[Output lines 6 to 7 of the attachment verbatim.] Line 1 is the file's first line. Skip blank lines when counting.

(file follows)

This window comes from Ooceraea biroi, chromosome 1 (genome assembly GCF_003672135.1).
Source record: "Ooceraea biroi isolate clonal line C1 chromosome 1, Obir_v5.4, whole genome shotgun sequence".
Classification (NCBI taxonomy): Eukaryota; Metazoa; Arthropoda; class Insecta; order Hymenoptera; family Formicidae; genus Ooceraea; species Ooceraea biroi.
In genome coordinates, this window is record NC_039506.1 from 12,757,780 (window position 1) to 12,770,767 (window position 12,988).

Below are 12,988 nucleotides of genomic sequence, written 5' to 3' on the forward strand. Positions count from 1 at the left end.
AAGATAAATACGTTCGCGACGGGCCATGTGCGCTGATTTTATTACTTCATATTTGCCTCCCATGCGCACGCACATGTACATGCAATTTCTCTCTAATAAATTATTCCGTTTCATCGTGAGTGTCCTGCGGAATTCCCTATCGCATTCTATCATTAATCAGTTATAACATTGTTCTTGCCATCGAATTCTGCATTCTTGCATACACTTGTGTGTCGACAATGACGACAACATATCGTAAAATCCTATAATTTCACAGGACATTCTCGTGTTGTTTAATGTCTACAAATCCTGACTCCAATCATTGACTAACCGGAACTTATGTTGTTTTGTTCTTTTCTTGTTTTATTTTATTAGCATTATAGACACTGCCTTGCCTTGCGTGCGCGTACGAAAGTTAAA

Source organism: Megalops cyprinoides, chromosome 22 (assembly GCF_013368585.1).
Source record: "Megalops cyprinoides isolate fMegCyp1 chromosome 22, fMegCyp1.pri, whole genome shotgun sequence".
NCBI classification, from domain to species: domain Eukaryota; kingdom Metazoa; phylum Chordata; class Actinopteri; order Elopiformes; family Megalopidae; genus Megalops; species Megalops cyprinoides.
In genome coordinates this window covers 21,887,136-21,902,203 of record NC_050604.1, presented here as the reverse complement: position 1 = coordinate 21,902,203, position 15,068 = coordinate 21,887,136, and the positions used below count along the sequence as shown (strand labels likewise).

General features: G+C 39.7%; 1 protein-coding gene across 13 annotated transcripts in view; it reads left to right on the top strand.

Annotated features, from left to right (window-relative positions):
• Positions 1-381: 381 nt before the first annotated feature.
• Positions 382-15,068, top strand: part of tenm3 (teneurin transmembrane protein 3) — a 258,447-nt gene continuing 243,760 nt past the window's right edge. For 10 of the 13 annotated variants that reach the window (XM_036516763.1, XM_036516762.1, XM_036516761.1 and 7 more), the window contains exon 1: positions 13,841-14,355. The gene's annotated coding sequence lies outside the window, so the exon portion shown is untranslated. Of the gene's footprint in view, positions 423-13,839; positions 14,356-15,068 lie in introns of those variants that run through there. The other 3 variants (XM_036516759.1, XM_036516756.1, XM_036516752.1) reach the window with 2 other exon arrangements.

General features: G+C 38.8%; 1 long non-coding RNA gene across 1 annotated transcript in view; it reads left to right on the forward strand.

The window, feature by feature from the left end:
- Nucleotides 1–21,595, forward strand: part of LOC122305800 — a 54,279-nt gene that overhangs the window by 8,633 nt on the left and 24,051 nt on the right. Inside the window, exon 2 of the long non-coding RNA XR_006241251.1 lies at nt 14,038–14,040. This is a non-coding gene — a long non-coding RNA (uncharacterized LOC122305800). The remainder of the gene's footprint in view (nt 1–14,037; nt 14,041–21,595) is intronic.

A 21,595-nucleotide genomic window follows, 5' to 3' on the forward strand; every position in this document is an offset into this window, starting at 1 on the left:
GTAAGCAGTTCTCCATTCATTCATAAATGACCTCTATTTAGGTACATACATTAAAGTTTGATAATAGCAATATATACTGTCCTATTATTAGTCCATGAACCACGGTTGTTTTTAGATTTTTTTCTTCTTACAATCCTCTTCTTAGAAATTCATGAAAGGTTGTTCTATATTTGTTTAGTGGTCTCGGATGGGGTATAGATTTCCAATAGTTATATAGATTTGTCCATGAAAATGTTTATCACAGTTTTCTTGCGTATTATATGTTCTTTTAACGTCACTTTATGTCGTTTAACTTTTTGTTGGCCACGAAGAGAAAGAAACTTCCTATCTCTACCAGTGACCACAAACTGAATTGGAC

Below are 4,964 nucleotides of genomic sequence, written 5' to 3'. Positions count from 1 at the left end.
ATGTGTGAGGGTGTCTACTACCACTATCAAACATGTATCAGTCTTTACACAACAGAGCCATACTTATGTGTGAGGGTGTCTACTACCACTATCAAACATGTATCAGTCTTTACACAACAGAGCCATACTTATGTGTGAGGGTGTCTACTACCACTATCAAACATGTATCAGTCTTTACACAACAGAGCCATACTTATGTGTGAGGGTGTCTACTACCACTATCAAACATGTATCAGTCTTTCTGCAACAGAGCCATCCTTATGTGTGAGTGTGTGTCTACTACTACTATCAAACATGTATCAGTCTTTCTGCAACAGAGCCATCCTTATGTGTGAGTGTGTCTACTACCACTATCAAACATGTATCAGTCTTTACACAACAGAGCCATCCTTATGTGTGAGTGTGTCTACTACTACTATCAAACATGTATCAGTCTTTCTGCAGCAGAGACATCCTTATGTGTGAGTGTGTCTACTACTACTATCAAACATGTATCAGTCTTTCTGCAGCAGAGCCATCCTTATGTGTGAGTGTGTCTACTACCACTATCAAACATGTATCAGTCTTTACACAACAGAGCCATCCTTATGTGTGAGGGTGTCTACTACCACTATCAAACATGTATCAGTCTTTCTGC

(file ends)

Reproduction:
AAGATAAATACGTTCGCGACGGGCCATGTGCGCTGATTTTATTACTTCATATTTGCCTCCCATGCGCACGCACATGTACATGCAATTTCTCTCTAATAAATTATTCCGTTTCATCGTGAGTGTCCTGCGGAATTCCCTATCGCATTCTATCATTAATCAGTTATAACATTGTTCTTGCCATCGAATTCTGCATTCTTGCATACACTTGTGTGTCGACAATGACGACAACATATCGTAAAATCCTATAATTTCACAGGACATTCTCGTGTTGTTTAATGTCTACAAATCCTGACTCCAATCATTGACTAACCGGAACTTATGTTGTTTTGTTCTTTTCTTGTTTTATTTTATTAGCATTATAGACACTGCCTTGCCTTGCGTGCGCGTACGAAAGTTAAA

Source organism: Megalops cyprinoides, chromosome 22 (assembly GCF_013368585.1).